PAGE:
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ssh -D can make a socks port at local machine, which pass the traffic to the remote, then to other places.

ssh -L port:host:hostport, listen port at local machine, pass the traffic to "host:hostport" from the point of view of the remote machine.

ssh -R port:host:hostport is the counterpart of ssh -L, which listen port at remote machine, and pass the traffic to "host:hostport" from the point of view of the local machine.

But what is the counterpart of ssh -D, i.e., how to open a socks port at remote machine, which will pass the traffic to the local, then to other places?

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3 Answers 3

up vote 5 down vote accepted

With -D & -L you have a way to communicate either way between the two machines.

So...

  • From the local machine, use -R to create a listenning port on the remote machine pointed at the local machine's sshd.
  • Use -D on the remote machine, pointed at the port you created above.

I "think" filling in the below will make it work...

ssh remotehost -R remoteport:localhost:localport "ssh -D 9050 localhost:remoteport"

'remotehost', 'remoteport' & 'localport' in the above need changing. A socks proxy will be formed on 9050.

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Oh, looks like this was asked on SO: stackoverflow.com/questions/842021/… Only answer is the same idea. I'm sure one will work ;-) EDIT - yep, that one was more right than mine. I've patched mine up. –  PriceChild Dec 23 '11 at 10:14
    
Actually, I did use this indirect method in my own situation. But in my firend's situation, he did not have the root privilege, so he can't have sshd service, he has only the OpenSSH client. So I want to figure out there is a direct method, but OpenSSH seems not...Thanks you the same –  Berry Dec 23 '11 at 15:48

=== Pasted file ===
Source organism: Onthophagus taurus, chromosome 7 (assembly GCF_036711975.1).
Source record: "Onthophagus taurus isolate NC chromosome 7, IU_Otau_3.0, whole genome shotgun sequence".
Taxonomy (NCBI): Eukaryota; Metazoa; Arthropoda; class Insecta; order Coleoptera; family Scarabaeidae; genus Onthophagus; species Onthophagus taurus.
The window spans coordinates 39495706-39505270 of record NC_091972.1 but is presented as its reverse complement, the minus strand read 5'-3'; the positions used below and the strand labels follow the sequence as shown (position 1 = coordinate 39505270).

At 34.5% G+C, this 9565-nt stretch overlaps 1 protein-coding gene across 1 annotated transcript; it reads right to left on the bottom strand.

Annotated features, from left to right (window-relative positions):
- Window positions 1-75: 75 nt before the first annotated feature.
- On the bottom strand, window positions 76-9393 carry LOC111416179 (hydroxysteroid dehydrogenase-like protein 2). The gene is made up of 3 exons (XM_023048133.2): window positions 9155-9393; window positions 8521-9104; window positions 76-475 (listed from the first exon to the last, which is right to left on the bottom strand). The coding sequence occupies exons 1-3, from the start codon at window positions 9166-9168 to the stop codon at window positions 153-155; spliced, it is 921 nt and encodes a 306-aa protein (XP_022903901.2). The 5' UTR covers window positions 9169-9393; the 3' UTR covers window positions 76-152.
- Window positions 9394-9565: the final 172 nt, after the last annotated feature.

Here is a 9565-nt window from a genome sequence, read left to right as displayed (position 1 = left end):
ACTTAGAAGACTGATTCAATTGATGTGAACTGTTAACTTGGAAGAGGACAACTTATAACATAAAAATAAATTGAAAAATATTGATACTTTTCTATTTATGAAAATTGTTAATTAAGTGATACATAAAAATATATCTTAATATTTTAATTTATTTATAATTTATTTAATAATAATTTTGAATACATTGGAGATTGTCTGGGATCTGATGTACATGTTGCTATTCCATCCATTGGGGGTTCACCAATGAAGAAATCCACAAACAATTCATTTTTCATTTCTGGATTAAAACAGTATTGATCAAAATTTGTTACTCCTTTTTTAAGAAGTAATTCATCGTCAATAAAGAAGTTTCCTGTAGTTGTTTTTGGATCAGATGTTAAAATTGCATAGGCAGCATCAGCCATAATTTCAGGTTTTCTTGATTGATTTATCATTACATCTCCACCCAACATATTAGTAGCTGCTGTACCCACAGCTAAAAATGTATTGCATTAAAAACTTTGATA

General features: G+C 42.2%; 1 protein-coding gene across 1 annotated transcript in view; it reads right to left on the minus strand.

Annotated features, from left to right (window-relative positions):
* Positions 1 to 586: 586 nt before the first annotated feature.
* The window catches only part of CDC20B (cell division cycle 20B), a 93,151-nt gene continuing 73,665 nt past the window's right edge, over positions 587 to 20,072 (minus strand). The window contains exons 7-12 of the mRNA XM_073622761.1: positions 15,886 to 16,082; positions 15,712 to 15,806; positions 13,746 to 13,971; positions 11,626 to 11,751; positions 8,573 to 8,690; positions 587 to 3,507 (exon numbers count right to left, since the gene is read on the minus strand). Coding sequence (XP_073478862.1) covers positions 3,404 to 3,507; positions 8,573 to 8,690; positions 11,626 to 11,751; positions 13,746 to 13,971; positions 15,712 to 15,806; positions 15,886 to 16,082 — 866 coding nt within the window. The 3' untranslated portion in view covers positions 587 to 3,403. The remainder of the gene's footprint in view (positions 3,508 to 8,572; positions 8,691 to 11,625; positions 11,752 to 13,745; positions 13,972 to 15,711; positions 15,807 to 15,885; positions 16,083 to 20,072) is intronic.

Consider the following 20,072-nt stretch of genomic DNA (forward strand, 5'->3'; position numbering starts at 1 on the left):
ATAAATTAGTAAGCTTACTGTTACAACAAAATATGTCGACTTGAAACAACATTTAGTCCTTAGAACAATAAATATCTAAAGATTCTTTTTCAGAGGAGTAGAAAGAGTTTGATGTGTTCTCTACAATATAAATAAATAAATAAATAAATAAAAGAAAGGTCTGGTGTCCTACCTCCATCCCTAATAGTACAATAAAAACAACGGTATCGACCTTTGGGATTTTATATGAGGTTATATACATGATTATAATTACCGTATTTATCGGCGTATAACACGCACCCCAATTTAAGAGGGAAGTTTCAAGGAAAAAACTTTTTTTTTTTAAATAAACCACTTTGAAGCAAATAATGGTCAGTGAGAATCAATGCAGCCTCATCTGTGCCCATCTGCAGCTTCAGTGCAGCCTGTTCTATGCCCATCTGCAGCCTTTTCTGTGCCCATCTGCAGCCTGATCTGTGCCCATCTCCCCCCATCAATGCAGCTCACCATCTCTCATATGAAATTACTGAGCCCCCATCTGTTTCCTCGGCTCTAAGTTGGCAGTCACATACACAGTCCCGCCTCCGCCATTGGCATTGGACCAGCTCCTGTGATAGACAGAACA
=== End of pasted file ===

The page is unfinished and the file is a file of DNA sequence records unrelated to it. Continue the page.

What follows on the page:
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Can be achieved transparently with this snippet in ~/.ssh/config:

Host sockstunnel
    ProxyCommand ssh -D 3128 localhost nc -q 1 localhost 22

Host target
    RemoteForward 3128 localhost:3128
    ProxyCommand ssh -W target:22 sockstunnel
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Can you describe what this does? Maybe how you found out about it? –  Canadian Luke Mar 5 at 17:01
    
We want a reverse DynamicForward. This is achieved using two ssh commands: * ssh -D 3128 localhost * ssh -R 3128:localhost:3128 target This way target has a SOCKS tunnel to the SSH client. What I did is to use the classical way of chaining ssh to reach a remote target through intermediate hosts so that the SOCKS tunnel creation is handled transparently while logging into the target. The first ProxyCommand + nc trick is mandatory because -W implies ClearAllForwardings. –  user305311 Mar 6 at 0:40
    
Ok, edit your answer to add that info –  Canadian Luke Mar 6 at 0:41
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There is no facility for providing a reverse socks tunnel with OpenSSH, so you must run the ssh command providing the socks proxy on the "remote" machine.

If the remote machine cannot ssh into the local machine, create first a ssh connection from local to remote which forwards port 22 to e.g. 2222. Then the remote machine can ssh into the local machine on port 2222.

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